Faith can be exercised only in accordance with God’s will as revealed by the Holy Spirit. We must know to what God has called. All are not called to found an orphanage, but all are called to a definite service for God, no matter how humble it may appear to be. It is for each one to permit the Holy Spirit to reveal what that service is. When that has been ascertained, we find out from Scripture what God has undertaken to do in such a case. Then we go forward, simply believing that God will do just what He says and all that He says.

Why is it that, so often, instead of believing that God will do his part and leaving him to do it, we set about trying to do his work in our own way and in our own strength? Is it not because we are so prone to lean on our own understanding? Our reason tells us that the simple way of faith is not practical; that it is not business-like; that it cannot be done. We will insist that it is not because we do not believe God can do it, but we advance what we consider conclusive reasons why we should not expect him to do it in just the simple way given in the Word. We say that conditions have changed; that the world is different today and that the simple way of faith is not possible under the conditions of our highly organized religious systems and advanced civilization.

When we have said all and given all the reasons and excuses that we can think of, what is it that we mean? Just this: we do not believe. God has said He will do certain things. Though we may say we believe him, we really do not and we justify our unbelief.

Hudson Taylor, going to the root of the matter, speaks of the method Satan has used since the beginning of the human race to rob us of the simplicity of our faith: “Has God said? Are you not mistaken as to his commands? He could not really mean so. You take an extreme view – give too literal a mean­ing to the words! Ah! How constantly, and alas, how successfully, are such arguments used to prevent whole-hearted trust in God and whole-hearted consecration to God.”

The truth is that the thing that is hard in faith and robs it of its simplicity is not the obtaining of the promised results, but the getting of victory over the unwillingness of the heart and mind to believe God and the temptation to modify his statements and make them conform to our fleshly desires and to the material principles of our human reasoning.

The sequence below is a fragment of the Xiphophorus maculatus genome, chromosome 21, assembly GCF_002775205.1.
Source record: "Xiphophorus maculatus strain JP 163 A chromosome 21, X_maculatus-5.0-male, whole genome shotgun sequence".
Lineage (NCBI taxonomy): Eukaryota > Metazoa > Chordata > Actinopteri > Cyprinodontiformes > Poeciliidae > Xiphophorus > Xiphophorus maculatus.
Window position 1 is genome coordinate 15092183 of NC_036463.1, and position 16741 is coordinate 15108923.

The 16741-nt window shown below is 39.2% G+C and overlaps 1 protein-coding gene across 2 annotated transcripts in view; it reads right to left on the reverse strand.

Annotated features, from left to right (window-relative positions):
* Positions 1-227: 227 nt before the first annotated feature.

Faith means believing just what God says. Faith means refusing to listen to our own wisdom and human reason­ing; refusing to consider the circumstances and practicability and difficulties and impossibilities of the case. To have faith we must step up on to the spiritual plane above human reason­ing and material circumstances, and, no matter what reasons there may or may not be to contradict God and make his Word of no effect, we must in utter simplicity take his Word as it stands and act upon it.

How much faith do we need? Our Lord said: “If you have faith as a grain of mustard seed … nothing shall be impossible to you.” That surely is very small. But if we know God’s will and have faith just sufficient to take our stand on God’s promise, that is enough because it enables him to do the rest.

This applies, not only to big things, but to the smallest detail of our Christian lives and the daily walk of faith. It is as potent in the obtaining of victory over sin as in our service for the Lord.

Faith is not a mysterious thing that is difficult to understand. It is fully and freely at the disposal of the youngest and humblest Christian. It is never easy for the flesh because it never glorifies the flesh. It deals with spiritual things and therefore is “foolishness” to the human understanding which knows only that which is material. But to those who believe, it is the power of God. Faith is simply believing all that God says and doing just what He says.